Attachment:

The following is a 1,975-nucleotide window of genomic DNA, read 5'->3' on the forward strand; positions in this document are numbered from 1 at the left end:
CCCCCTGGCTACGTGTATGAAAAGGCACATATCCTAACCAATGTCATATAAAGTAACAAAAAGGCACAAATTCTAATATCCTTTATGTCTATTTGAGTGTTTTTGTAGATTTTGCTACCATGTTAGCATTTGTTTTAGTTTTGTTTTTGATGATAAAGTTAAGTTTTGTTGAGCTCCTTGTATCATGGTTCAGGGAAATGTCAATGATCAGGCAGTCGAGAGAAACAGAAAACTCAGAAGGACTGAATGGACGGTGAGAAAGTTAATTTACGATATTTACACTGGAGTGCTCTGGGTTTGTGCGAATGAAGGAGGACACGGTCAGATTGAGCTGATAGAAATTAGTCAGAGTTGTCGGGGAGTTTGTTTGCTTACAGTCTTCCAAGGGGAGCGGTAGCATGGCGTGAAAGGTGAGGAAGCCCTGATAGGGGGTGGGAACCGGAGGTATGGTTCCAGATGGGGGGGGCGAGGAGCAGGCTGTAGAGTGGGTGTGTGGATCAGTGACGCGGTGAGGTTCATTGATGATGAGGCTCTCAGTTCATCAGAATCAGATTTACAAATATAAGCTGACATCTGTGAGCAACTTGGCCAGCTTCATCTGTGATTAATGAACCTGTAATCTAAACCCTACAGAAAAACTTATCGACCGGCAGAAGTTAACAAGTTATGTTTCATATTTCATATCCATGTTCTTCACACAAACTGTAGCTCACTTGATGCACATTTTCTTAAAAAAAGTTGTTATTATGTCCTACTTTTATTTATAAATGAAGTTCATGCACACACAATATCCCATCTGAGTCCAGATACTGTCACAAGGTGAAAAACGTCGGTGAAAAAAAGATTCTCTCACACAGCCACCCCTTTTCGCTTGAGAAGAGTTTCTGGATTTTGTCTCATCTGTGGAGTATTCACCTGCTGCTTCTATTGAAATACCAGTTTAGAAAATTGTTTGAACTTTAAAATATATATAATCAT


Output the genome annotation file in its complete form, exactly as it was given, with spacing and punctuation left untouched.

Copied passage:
The following is a 1,975-nucleotide window of genomic DNA, read 5'->3' on the forward strand; positions in this document are numbered from 1 at the left end:
CCCCCTGGCTACGTGTATGAAAAGGCACATATCCTAACCAATGTCATATAAAGTAACAAAAAGGCACAAATTCTAATATCCTTTATGTCTATTTGAGTGTTTTTGTAGATTTTGCTACCATGTTAGCATTTGTTTTAGTTTTGTTTTTGATGATAAAGTTAAGTTTTGTTGAGCTCCTTGTATCATGGTTCAGGGAAATGTCAATGATCAGGCAGTCGAGAGAAACAGAAAACTCAGAAGGACTGAATGGACGGTGAGAAAGTTAATTTACGATATTTACACTGGAGTGCTCTGGGTTTGTGCGAATGAAGGAGGACACGGTCAGATTGAGCTGATAGAAATTAGTCAGAGTTGTCGGGGAGTTTGTTTGCTTACAGTCTTCCAAGGGGAGCGGTAGCATGGCGTGAAAGGTGAGGAAGCCCTGATAGGGGGTGGGAACCGGAGGTATGGTTCCAGATGGGGGGGGCGAGGAGCAGGCTGTAGAGTGGGTGTGTGGATCAGTGACGCGGTGAGGTTCATTGATGATGAGGCTCTCAGTTCATCAGAATCAGATTTACAAATATAAGCTGACATCTGTGAGCAACTTGGCCAGCTTCATCTGTGATTAATGAACCTGTAATCTAAACCCTACAGAAAAACTTATCGACCGGCAGAAGTTAACAAGTTATGTTTCATATTTCATATCCATGTTCTTCACACAAACTGTAGCTCACTTGATGCACATTTTCTTAAAAAAAGTTGTTATTATGTCCTACTTTTATTTATAAATGAAGTTCATGCACACACAATATCCCATCTGAGTCCAGATACTGTCACAAGGTGAAAAACGTCGGTGAAAAAAAGATTCTCTCACACAGCCACCCCTTTTCGCTTGAGAAGAGTTTCTGGATTTTGTCTCATCTGTGGAGTATTCACCTGCTGCTTCTATTGAAATACCAGTTTAGAAAATTGTTTGAACTTTAAAATATATATAATCAT